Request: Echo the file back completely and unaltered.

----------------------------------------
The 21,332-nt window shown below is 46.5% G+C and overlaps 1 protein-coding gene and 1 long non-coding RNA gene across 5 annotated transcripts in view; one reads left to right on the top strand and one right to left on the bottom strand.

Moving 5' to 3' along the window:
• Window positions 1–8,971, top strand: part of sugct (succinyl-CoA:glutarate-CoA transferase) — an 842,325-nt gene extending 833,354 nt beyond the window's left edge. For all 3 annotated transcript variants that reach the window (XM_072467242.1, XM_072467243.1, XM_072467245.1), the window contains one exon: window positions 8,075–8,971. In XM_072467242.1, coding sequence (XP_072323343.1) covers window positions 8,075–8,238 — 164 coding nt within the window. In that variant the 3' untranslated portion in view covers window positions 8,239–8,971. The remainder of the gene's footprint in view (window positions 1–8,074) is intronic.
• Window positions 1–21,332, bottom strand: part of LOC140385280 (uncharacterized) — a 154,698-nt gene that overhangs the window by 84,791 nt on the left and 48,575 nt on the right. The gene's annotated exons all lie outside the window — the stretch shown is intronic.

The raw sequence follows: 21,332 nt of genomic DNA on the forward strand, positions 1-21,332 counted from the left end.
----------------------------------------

The 21,332-nt window shown below is 46.5% G+C and overlaps 1 protein-coding gene and 1 long non-coding RNA gene across 5 annotated transcripts in view; one reads left to right on the top strand and one right to left on the bottom strand.

Moving 5' to 3' along the window:
• Window positions 1–8,971, top strand: part of sugct (succinyl-CoA:glutarate-CoA transferase) — an 842,325-nt gene extending 833,354 nt beyond the window's left edge. For all 3 annotated transcript variants that reach the window (XM_072467242.1, XM_072467243.1, XM_072467245.1), the window contains one exon: window positions 8,075–8,971. In XM_072467242.1, coding sequence (XP_072323343.1) covers window positions 8,075–8,238 — 164 coding nt within the window. In that variant the 3' untranslated portion in view covers window positions 8,239–8,971. The remainder of the gene's footprint in view (window positions 1–8,074) is intronic.
• Window positions 1–21,332, bottom strand: part of LOC140385280 (uncharacterized) — a 154,698-nt gene that overhangs the window by 84,791 nt on the left and 48,575 nt on the right. The gene's annotated exons all lie outside the window — the stretch shown is intronic.

The raw sequence follows: 21,332 nt of genomic DNA on the forward strand, positions 1-21,332 counted from the left end.